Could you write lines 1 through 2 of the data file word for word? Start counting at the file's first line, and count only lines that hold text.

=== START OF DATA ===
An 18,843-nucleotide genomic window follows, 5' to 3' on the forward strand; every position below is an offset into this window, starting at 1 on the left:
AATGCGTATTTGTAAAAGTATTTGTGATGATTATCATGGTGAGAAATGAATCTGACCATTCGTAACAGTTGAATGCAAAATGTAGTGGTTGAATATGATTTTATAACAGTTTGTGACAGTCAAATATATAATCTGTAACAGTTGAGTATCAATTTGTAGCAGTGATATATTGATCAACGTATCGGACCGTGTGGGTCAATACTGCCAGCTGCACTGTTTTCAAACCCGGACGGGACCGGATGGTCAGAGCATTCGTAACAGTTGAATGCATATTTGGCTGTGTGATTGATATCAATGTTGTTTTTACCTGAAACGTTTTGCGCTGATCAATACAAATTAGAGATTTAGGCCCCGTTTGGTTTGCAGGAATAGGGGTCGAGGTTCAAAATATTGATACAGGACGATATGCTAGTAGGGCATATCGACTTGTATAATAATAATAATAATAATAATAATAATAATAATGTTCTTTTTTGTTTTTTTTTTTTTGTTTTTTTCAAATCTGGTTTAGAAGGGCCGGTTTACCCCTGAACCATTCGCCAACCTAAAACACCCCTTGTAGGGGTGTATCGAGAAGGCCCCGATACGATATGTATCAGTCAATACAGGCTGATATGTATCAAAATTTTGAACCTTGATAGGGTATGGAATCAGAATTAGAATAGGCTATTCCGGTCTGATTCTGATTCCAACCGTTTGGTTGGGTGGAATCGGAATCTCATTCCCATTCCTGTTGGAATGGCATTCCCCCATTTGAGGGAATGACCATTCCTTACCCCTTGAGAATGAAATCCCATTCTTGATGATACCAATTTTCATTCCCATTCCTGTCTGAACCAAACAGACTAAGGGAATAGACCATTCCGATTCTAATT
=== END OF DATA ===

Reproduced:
An 18,843-nucleotide genomic window follows, 5' to 3' on the forward strand; every position below is an offset into this window, starting at 1 on the left:
AATGCGTATTTGTAAAAGTATTTGTGATGATTATCATGGTGAGAAATGAATCTGACCATTCGTAACAGTTGAATGCAAAATGTAGTGGTTGAATATGATTTTATAACAGTTTGTGACAGTCAAATATATAATCTGTAACAGTTGAGTATCAATTTGTAGCAGTGATATATTGATCAACGTATCGGACCGTGTGGGTCAATACTGCCAGCTGCACTGTTTTCAAACCCGGACGGGACCGGATGGTCAGAGCATTCGTAACAGTTGAATGCATATTTGGCTGTGTGATTGATATCAATGTTGTTTTTACCTGAAACGTTTTGCGCTGATCAATACAAATTAGAGATTTAGGCCCCGTTTGGTTTGCAGGAATAGGGGTCGAGGTTCAAAATATTGATACAGGACGATATGCTAGTAGGGCATATCGACTTGTATAATAATAATAATAATAATAATAATAATAATAATGTTCTTTTTTGTTTTTTTTTTTTTGTTTTTTTCAAATCTGGTTTAGAAGGGCCGGTTTACCCCTGAACCATTCGCCAACCTAAAACACCCCTTGTAGGGGTGTATCGAGAAGGCCCCGATACGATATGTATCAGTCAATACAGGCTGATATGTATCAAAATTTTGAACCTTGATAGGGTATGGAATCAGAATTAGAATAGGCTATTCCGGTCTGATTCTGATTCCAACCGTTTGGTTGGGTGGAATCGGAATCTCATTCCCATTCCTGTTGGAATGGCATTCCCCCATTTGAGGGAATGACCATTCCTTACCCCTTGAGAATGAAATCCCATTCTTGATGATACCAATTTTCATTCCCATTCCTGTCTGAACCAAACAGACTAAGGGAATAGACCATTCCGATTCTAATT